Want Education Reform? Start With Higher Ed

Every crisis, as Rahm Emanuel once hinted, brings with it some unique opportunities. The need for drastic cuts in Texas’s higher education spending could be an opportunity for conservatives to rethink what they’re doing in fundamental ways, building the foundation for a leaner but more effective and freer higher education system. The "fat" years that higher ed has enjoyed over the last two decades -- with spending up 74% per student since 1991 -- have obscured the fact that the system is badly broken. Conservatives have tended to focus on the failings of K-12, but higher ed is both more wasteful and more dysfunctional. Consider:

  • Left-wing ideologues are firmly in control of the humanities and liberal arts. Every study over the last 25 years has demonstrated that college education produces a huge shift to the left in social and political attitudes. (See, for example, How College Affects Students, by Pascarella and Terenzini.) In nearly every classroom, leftist profs browbeat students with the message that the heritage of Western civilization is evil and that America’s foundations are morally corrupt. More importantly, college is where the left recruits and develops its leadership. If we’re going to get serious about de-funding the left, the universities are the place to start, since they play a far larger role than NPR or the National Endowment for the Arts.

  • Students spend less and less time studying, and they are not being challenged to think, speak or write. As documented in Academically Adrift: Limited Learning on College Campuses, a recent book by scholars from NYU and Virginia, higher education is not producing measurable improvements in cognitive or communicative skills. Students spend only 12 hours a week studying. Fewer than half of seniors completed a total of 20 pages of writing in the previous semester. And 45% experienced no significant improvement in academic skills over four years. Profs pretend to teach, students pretend to study, and the taxpayer picks up the bill.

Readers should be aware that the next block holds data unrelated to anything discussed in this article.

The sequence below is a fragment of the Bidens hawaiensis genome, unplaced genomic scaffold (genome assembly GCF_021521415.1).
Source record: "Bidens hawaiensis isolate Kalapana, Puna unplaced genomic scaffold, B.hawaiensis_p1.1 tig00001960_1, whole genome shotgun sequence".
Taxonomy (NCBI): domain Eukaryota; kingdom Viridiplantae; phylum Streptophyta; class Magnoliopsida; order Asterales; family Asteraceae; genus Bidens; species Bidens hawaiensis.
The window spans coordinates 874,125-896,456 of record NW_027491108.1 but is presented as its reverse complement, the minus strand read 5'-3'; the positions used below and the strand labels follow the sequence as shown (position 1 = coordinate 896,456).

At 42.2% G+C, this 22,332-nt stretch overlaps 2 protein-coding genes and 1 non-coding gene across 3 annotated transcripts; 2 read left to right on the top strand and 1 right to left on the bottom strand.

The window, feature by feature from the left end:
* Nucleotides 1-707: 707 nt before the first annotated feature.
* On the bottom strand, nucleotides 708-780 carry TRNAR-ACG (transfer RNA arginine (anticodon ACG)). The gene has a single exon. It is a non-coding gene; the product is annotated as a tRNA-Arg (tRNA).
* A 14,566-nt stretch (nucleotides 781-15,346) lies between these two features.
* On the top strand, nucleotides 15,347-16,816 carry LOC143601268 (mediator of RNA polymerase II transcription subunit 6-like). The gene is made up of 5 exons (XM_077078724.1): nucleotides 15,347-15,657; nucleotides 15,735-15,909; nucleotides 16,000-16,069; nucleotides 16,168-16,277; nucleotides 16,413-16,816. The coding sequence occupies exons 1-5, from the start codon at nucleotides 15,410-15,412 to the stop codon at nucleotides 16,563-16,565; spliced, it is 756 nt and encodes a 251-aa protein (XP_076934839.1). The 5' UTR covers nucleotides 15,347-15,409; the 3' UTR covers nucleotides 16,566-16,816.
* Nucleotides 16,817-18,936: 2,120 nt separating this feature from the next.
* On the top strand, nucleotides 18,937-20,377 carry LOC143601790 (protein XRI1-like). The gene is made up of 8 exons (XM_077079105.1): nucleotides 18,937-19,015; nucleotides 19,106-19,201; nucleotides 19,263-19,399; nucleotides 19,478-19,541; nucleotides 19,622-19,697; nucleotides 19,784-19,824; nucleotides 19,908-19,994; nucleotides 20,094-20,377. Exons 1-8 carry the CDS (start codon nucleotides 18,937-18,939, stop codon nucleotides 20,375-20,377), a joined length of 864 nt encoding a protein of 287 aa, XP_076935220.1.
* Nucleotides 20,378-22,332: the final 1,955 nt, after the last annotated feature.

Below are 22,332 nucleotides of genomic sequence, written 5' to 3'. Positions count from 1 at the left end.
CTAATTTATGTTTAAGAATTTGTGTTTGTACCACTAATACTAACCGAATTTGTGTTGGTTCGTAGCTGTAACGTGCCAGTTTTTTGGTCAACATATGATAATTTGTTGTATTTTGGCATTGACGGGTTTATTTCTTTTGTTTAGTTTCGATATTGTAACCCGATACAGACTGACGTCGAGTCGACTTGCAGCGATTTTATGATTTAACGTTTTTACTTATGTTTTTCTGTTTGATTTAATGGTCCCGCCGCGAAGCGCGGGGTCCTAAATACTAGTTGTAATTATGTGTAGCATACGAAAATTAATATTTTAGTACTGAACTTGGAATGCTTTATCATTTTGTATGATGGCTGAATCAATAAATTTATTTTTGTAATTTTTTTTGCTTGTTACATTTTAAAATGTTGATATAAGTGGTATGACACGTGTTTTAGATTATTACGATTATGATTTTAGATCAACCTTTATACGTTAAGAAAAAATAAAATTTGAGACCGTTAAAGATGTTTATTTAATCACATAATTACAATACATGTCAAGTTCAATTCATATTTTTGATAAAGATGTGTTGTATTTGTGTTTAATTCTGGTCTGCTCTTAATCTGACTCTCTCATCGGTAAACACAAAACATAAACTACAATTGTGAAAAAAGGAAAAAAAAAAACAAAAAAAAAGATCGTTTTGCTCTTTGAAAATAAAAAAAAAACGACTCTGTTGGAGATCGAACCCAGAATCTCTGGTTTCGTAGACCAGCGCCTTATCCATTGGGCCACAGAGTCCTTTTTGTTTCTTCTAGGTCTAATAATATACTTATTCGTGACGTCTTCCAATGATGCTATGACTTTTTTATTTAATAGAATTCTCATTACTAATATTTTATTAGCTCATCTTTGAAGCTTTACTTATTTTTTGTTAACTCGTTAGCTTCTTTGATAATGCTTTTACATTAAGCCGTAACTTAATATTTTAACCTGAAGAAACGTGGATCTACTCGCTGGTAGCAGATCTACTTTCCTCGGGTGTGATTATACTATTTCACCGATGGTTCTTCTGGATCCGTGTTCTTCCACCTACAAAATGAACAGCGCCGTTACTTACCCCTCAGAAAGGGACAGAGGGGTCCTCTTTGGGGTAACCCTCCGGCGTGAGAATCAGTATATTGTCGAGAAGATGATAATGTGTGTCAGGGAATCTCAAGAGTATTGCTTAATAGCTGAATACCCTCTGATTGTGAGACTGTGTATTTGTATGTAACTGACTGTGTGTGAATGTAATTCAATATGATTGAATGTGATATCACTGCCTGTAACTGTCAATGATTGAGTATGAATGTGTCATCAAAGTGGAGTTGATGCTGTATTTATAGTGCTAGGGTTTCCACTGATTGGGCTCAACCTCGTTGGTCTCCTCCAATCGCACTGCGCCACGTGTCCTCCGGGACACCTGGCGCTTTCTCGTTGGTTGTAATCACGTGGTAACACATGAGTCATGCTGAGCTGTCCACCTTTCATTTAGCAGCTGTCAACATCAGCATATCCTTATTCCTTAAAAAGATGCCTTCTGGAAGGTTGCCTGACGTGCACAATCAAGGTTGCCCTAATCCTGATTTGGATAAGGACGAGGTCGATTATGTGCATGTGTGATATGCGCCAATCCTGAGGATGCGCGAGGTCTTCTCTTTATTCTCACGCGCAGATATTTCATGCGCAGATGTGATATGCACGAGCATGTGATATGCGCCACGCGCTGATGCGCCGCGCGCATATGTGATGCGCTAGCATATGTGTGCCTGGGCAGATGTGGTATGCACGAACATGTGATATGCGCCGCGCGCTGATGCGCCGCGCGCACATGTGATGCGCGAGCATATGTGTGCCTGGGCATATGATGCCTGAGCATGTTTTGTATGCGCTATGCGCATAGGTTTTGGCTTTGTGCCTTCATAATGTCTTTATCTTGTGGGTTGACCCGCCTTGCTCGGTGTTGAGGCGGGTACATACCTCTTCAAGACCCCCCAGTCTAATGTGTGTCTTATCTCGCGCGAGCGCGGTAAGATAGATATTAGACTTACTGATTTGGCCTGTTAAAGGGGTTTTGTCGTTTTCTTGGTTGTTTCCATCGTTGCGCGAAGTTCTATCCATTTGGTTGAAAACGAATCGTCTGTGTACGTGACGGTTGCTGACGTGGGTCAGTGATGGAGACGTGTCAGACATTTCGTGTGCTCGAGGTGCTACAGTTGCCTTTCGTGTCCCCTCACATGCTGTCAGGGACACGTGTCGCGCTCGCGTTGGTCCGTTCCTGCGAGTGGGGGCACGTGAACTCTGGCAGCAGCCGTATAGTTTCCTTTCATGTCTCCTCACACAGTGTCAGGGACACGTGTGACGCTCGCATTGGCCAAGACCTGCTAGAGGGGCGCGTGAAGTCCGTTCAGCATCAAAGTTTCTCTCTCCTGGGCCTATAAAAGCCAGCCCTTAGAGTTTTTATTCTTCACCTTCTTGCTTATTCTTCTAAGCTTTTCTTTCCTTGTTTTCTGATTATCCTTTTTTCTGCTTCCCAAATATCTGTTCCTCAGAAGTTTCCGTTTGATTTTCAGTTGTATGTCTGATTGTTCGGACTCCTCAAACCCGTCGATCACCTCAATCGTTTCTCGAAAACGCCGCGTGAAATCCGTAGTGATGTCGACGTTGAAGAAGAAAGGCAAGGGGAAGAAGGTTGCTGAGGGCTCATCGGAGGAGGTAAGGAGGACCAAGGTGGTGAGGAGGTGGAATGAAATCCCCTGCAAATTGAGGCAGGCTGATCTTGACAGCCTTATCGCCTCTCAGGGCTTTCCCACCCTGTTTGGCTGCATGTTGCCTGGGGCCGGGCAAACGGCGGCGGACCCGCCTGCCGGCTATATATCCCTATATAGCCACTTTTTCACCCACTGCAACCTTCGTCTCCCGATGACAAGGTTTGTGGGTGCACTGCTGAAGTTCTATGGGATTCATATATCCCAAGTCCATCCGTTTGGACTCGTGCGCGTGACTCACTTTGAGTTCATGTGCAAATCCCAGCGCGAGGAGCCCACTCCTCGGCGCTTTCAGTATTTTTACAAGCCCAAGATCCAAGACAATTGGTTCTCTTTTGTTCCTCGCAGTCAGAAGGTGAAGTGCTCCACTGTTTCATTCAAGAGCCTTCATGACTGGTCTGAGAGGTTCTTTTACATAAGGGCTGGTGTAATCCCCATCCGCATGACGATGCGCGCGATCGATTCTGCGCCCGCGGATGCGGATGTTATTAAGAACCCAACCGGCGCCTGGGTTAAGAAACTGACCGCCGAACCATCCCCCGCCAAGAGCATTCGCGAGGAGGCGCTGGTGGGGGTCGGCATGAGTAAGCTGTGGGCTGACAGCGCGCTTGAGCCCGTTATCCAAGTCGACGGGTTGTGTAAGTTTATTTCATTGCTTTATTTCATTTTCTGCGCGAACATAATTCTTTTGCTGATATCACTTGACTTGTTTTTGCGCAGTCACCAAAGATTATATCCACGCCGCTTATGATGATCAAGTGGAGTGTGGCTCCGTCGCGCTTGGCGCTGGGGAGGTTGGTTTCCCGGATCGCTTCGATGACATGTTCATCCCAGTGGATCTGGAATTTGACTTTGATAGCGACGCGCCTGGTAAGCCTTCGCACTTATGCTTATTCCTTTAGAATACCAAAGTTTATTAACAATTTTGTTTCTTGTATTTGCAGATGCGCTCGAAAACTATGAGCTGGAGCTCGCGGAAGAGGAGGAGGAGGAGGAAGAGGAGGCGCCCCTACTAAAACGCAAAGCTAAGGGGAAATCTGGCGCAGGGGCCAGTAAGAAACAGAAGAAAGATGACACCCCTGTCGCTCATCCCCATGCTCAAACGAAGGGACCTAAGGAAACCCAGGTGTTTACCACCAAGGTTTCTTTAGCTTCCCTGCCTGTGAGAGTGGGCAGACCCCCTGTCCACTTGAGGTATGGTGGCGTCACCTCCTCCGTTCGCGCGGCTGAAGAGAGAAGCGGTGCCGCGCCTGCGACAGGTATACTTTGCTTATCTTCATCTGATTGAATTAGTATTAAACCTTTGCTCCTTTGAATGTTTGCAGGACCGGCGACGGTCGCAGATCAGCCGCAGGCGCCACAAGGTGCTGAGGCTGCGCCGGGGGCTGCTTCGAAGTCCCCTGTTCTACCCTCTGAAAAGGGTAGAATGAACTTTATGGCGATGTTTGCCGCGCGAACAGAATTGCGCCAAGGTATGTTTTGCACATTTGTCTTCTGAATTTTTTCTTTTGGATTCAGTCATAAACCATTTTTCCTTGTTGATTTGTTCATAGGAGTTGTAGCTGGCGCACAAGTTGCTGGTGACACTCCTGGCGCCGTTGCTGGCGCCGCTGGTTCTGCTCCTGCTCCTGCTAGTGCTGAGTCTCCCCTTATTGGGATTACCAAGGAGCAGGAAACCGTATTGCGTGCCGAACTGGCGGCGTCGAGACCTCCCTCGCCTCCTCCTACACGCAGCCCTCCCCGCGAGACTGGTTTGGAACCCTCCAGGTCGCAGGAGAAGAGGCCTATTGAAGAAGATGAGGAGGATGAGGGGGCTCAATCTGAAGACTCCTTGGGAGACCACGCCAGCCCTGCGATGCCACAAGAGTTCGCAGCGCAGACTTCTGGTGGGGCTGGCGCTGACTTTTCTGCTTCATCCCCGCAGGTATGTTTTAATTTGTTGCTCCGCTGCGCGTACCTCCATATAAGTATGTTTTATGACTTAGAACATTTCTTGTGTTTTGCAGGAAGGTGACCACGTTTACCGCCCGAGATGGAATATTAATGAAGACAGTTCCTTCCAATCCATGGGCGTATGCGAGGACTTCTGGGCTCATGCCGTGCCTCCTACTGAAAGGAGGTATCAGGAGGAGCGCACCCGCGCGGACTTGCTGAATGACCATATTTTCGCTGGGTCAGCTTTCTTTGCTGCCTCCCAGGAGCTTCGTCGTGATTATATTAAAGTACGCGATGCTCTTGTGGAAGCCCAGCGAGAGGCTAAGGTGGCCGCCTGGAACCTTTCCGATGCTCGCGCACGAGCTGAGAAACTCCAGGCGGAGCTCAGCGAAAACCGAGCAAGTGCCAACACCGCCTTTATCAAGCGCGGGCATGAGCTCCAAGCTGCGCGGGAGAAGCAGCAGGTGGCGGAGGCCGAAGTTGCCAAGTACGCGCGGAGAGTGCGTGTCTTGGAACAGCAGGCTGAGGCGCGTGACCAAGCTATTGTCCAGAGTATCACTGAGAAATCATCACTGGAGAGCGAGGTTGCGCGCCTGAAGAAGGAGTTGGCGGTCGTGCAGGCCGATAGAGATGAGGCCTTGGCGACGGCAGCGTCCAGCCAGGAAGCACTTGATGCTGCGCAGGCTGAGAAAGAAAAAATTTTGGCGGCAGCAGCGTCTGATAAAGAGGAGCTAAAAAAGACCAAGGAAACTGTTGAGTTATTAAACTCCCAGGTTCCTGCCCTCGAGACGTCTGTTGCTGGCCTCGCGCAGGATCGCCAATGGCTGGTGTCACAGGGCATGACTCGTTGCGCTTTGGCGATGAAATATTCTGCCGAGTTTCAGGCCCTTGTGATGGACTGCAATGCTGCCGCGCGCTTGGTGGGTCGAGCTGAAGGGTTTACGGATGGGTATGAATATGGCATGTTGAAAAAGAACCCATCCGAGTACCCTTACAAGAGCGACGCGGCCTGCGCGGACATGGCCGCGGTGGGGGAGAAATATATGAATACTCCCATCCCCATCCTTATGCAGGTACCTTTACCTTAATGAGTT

• More and more resources are being spent on research, and fewer and fewer on undergraduate teaching. This research, especially in the humanities and social sciences, is almost entirely pure waste, as Mark Bauerlein’s work has demonstrated. Professors publish more and more articles read by ever fewer peers and cited by even fewer -- none of which has anything to do with improving the minds or lives of students.

  • The overemphasis on narrow research programs leaves students with an incoherent potpourri of random bits of knowledge, in place of a truly liberal education in “the best that has been written and thought.” See Heather Wilson’s recent piece in The Washington Post about “our superficial scholars.” Our “core curriculum” is a farce: nothing but distribution rules requiring students to accumulate an arbitrary number of narrowly specialized courses, such as vampire novels, Brazilian cinema, or the history of hip-hop.

There’s a simple solution to all four of these problems: return to the fundamental principles of competition and free choice. Let students vote with their feet. There are many fine private and religious colleges in Texas (Baylor, University of Dallas, Houston Baptist, and University of St. Thomas, among others) that do a great job of focusing on the education of undergraduates and that treat our American and Judeo-Christian heritage with respect.